Is Taylor Swift About to Hit Movie Studios With a $100 Million Wrecking Ball?

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A blockbuster performance for “The Eras Tour” movie could inspire more movies to be distributed by theaters without studios

Taylor Swift teams with AMC for an unconventional blockbuster
Taylor Swift teams with AMC for an unconventional blockbuster

Earlier this year, as Taylor Swift was launching her $1 billion-dollar-grossing The Eras tour, she dropped into Hollywood for a spell. She met with a number of major studios to see if she might be able to drum up interest in distributing an Eras concert film. However, in the end, she chose to distribute sans a conventional studio partner.

This month, Hollywood is learning just what happens when you disappoint Taylor Swift. The concert film she ended up producing and distributing herself through an independent deal with the theater chain AMC is on track to open as the biggest hit in the history of October releases.


One response to “Is Taylor Swift About to Hit Movie Studios With a $100 Million Wrecking Ball?”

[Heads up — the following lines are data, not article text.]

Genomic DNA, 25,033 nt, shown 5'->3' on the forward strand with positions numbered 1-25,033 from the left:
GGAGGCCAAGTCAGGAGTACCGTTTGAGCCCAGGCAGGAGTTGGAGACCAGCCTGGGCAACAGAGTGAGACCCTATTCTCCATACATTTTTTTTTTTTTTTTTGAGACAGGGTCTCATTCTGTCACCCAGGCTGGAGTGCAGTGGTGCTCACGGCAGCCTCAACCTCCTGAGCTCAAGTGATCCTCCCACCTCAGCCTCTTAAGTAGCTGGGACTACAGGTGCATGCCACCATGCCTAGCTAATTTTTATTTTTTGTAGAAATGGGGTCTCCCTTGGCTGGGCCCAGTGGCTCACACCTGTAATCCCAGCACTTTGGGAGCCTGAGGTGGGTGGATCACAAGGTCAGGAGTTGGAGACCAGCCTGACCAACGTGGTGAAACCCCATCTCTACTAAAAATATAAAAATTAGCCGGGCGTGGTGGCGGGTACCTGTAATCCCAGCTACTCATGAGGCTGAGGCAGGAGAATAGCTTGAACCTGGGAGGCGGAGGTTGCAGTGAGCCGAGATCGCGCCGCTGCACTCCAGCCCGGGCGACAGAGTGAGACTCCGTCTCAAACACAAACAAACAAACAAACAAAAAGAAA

1. Greg Anderson Avatar
    Greg Anderson

    “Why would Tom Cruise or Jordan Peele risk their own money on an untraditional distribution play when the studios are more than happy to pay the bills for them?” Well, because routinely, the revenue retained by the studio distributors is in excess of the costs associated with distribution. This is the studio distribution business model. And they seem to be doing more or less fine. So… the reasons for an A-list actor or director / producer to distribute directly would be more control, more creative input / freedom, and more money from release.

    Also, the notion that a $150 million Christopher Nolan would “require” $150 million to market is preposterous. Anyone thinking that Mr. Nolan is not an identifiable brand at this point has not been following his work or career. Little need exists at this point to “sell” a Nolan film, even when it is a dense, slower-paced (though arguably still excellent) historical drama.

    The Eras Tour film and its distribution will demonstrate what is now possible. A “crack in the dam,” if you will. A flood of self-distributed, direct-to-cinemas releases will not ensue immediately. But historically, such cracks lead to drips, which lead to trickles, and on to flows. Add in a social climate where corporate conglomerates are seen more as out-of-touch overlords more focused on earnings per share than audience demand, and were I still at one of the studios, I would be stressing that the dam crack needs patching before a new paradigm washes in.

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